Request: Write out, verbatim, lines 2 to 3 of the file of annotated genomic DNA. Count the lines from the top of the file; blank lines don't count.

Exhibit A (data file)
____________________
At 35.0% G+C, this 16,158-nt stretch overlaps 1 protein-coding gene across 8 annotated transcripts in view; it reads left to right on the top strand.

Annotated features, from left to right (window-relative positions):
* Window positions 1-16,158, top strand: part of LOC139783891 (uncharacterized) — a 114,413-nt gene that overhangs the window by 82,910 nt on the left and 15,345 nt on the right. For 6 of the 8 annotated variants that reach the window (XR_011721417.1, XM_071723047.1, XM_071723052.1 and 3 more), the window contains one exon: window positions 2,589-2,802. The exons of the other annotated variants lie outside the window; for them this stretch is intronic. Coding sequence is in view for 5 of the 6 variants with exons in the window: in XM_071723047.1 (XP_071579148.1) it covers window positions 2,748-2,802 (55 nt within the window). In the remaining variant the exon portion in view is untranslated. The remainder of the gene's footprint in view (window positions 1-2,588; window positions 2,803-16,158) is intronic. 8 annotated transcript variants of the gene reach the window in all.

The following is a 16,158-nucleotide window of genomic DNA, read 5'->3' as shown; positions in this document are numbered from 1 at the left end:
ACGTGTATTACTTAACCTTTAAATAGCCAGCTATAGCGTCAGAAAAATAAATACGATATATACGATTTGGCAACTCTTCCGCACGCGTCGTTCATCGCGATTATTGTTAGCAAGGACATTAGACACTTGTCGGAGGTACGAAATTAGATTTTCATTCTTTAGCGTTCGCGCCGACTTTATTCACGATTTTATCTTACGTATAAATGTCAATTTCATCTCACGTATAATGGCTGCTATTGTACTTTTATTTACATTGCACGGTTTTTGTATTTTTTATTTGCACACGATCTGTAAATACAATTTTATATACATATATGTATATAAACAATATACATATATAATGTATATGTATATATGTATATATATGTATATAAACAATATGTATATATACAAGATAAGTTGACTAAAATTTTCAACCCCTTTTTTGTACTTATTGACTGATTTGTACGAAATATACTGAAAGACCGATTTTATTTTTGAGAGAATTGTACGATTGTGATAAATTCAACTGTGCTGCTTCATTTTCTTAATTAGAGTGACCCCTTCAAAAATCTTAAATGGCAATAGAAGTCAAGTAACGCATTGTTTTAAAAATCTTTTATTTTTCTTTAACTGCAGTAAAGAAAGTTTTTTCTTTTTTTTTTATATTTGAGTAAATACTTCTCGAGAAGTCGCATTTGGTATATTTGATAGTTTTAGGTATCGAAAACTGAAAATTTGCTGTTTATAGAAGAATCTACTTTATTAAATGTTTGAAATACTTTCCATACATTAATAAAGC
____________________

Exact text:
Annotated features, from left to right (window-relative positions):
* Window positions 1-16,158, top strand: part of LOC139783891 (uncharacterized) — a 114,413-nt gene that overhangs the window by 82,910 nt on the left and 15,345 nt on the right. For 6 of the 8 annotated variants that reach the window (XR_011721417.1, XM_071723047.1, XM_071723052.1 and 3 more), the window contains one exon: window positions 2,589-2,802. The exons of the other annotated variants lie outside the window; for them this stretch is intronic. Coding sequence is in view for 5 of the 6 variants with exons in the window: in XM_071723047.1 (XP_071579148.1) it covers window positions 2,748-2,802 (55 nt within the window). In the remaining variant the exon portion in view is untranslated. The remainder of the gene's footprint in view (window positions 1-2,588; window positions 2,803-16,158) is intronic. 8 annotated transcript variants of the gene reach the window in all.